because, not dying down to the ground every year, they are considered by botanists as shrubs, and consequently fit for introduction into an arboretum.
** 5. O. ARENA'RIA Dec. The sand Restharrow. Identification. Dec. Cat. Hort. Monsp., 128. ; Fl. Fr. Suppl., p. 551. ; Dec. Prod., 2. p. 159. ; Don's
Mill., 2. p. 159. Synonyme. Andnis spinis cårens lùtea minor, Magn. Bot., 21. Spec. Char., &c. A branchy plant, suffruticose at the base. Branches clothed with clammy pubescence.
Leaves divided into three linear-oblong serrated leaflets Pedicels 1-flowered, shorter than the leaves, and hardly awned. The standard yellow, and not streaked. (Dec. Prod., ii. p. 159.) A native of sandy places on the coast near Montpelier. Introduced in 1819. From half a foot to ift. high, and flowering in June and July.
#6. O. CENI'sia L. The Mount Cenis Restharrow. Identification. Lin. Mant., 267.; Dec. Prod., 2. p. 161. ; Don's Mill., 2. p. 160. Synonyme. 0. cristata Mil. Dict. Engraving. All. Fl. Ped., No. 1173. t. 10. f. 2. Spec. Char., &c. A many-stemmed, tufted, prostrate, glabrous plant, suffruticose at the base.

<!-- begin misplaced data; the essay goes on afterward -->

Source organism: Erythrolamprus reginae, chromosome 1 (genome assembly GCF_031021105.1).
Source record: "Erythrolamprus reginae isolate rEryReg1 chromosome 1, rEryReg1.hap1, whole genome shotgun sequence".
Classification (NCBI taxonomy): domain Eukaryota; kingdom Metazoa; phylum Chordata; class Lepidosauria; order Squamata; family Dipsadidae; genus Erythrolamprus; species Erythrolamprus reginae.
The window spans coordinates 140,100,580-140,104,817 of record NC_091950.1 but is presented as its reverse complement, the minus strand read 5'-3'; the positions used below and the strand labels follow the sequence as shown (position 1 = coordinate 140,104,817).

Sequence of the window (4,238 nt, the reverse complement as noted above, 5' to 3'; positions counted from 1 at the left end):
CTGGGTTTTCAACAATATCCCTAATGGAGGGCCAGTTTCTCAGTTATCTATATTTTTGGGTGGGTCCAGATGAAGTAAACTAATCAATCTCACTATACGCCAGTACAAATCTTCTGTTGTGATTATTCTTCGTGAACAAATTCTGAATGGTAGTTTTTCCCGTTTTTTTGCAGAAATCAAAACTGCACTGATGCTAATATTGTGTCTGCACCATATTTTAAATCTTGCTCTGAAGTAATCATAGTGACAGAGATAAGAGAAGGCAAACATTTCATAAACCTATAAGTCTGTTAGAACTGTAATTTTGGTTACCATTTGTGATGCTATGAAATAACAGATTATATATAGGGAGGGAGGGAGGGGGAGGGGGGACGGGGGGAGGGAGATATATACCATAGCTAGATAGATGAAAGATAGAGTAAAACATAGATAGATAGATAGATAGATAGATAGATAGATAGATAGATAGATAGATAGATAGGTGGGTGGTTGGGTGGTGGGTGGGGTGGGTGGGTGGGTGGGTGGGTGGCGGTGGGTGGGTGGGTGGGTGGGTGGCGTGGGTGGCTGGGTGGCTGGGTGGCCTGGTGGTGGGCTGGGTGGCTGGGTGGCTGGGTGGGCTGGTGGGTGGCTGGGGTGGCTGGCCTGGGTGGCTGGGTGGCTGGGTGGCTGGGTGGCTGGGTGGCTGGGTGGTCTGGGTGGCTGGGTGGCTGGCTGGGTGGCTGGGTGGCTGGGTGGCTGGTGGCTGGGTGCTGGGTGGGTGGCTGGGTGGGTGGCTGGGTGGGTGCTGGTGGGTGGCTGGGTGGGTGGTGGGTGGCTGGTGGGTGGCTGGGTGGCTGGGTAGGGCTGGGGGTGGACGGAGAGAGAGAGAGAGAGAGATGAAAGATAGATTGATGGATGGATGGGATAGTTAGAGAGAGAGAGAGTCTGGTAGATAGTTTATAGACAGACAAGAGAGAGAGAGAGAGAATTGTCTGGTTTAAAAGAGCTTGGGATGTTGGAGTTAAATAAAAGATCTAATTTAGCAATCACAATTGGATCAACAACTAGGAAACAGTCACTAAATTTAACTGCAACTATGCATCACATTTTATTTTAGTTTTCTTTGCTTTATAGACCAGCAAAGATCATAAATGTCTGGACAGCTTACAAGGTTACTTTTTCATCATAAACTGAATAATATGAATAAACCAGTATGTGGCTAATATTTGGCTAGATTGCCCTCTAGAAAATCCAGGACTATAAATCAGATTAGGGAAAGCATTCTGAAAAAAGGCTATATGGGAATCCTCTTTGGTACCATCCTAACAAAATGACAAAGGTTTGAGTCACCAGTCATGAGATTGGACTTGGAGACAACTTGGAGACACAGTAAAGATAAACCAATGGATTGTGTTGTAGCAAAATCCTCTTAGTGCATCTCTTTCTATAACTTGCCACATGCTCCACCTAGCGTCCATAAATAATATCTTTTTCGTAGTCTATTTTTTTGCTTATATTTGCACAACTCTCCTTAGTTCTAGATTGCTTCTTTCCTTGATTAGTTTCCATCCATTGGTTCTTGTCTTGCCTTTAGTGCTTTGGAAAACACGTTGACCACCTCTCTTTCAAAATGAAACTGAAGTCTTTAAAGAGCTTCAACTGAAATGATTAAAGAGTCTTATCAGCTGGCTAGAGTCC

Leaves palmately trifoliolate ; Jeaflets cuneated, and, like the stipules, serrated. Peduncles 1-flow. ered, without an awn, and longer than the leaves, A native of rocky places in the Alps of Provence, Dauphiné, and Savoy. Dec. Prod., ii. p. 161.). Introduced in 1759; and producing its
pink flowers in June and July. It rarely exceeds 1 ft. in height. Variety: to. c. 2 subaristàta Dec., the 0.cenísia of Asso Syn., No. 674., is a native of the Pyrenees, and has
each peduncle furnished with a kind of awn. It is rather more tender than the species.
7. O. ARAGONE'NSIS Asso. The Aragon Restharrow. Identification. Asso Syn. Arr., 96. t. 6. f. 2; Dec. Fl. Fr. Suppl., p. 562. ; Dec. Prod., 2. p. 159. ;
Don's Mill., 2. p. 162. Synonyme. 0 dumosa Lapeyr. Arb., 410. Engraving. Magn. Hort. Monsp., 17. t. 21. Spec. Char., 8c. A low shrub, with trifoliolate glabrous leaves, and roundish serrated leaflets. Flow.
ers in pairs, almost sessile, and disposed in a leafless raceme. Calyx villous, and one half shorter than the corolla. A native of mountains in Valencia and Aragon, and of the Pyrenees in the part contiguous to France. (Dec. Prod., ii. p. 164.) Introduced in 1816. It grows to the height of from 1 ft. to 2 ft., and produces its yellow flowers from May to July.